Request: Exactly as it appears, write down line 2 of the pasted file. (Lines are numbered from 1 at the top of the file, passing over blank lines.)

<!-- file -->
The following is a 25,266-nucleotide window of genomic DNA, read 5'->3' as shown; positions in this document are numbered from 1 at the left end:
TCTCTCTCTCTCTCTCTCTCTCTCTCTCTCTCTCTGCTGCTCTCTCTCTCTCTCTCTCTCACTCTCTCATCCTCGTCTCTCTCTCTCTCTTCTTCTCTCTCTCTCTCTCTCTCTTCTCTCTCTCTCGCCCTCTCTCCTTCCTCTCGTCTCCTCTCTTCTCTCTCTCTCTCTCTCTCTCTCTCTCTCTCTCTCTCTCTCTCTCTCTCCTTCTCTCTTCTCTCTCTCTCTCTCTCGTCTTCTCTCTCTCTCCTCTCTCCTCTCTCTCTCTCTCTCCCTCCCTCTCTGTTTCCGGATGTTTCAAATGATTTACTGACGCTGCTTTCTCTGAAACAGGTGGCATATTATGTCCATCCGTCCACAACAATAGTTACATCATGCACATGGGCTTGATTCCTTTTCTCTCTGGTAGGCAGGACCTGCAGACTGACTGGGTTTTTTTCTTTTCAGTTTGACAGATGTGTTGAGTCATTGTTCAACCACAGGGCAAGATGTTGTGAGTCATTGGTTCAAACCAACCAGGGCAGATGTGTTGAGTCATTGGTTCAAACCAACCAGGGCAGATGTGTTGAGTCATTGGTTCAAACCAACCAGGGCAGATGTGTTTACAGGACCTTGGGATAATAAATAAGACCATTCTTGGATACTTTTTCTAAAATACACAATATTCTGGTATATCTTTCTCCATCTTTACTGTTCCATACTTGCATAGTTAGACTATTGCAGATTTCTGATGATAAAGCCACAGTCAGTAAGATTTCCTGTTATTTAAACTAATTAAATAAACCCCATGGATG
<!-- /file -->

TCTCTCTCTCTCTCTCTCTCTCTCTCTCTCTCTCTGCTGCTCTCTCTCTCTCTCTCTCTCACTCTCTCATCCTCGTCTCTCTCTCTCTCTTCTTCTCTCTCTCTCTCTCTCTCTTCTCTCTCTCTCGCCCTCTCTCCTTCCTCTCGTCTCCTCTCTTCTCTCTCTCTCTCTCTCTCTCTCTCTCTCTCTCTCTCTCTCTCTCTCTCCTTCTCTCTTCTCTCTCTCTCTCTCTCGTCTTCTCTCTCTCTCCTCTCTCCTCTCTCTCTCTCTCTCCCTCCCTCTCTGTTTCCGGATGTTTCAAATGATTTACTGACGCTGCTTTCTCTGAAACAGGTGGCATATTATGTCCATCCGTCCACAACAATAGTTACATCATGCACATGGGCTTGATTCCTTTTCTCTCTGGTAGGCAGGACCTGCAGACTGACTGGGTTTTTTTCTTTTCAGTTTGACAGATGTGTTGAGTCATTGTTCAACCACAGGGCAAGATGTTGTGAGTCATTGGTTCAAACCAACCAGGGCAGATGTGTTGAGTCATTGGTTCAAACCAACCAGGGCAGATGTGTTGAGTCATTGGTTCAAACCAACCAGGGCAGATGTGTTTACAGGACCTTGGGATAATAAATAAGACCATTCTTGGATACTTTTTCTAAAATACACAATATTCTGGTATATCTTTCTCCATCTTTACTGTTCCATACTTGCATAGTTAGACTATTGCAGATTTCTGATGATAAAGCCACAGTCAGTAAGATTTCCTGTTATTTAAACTAATTAAATAAACCCCATGGATG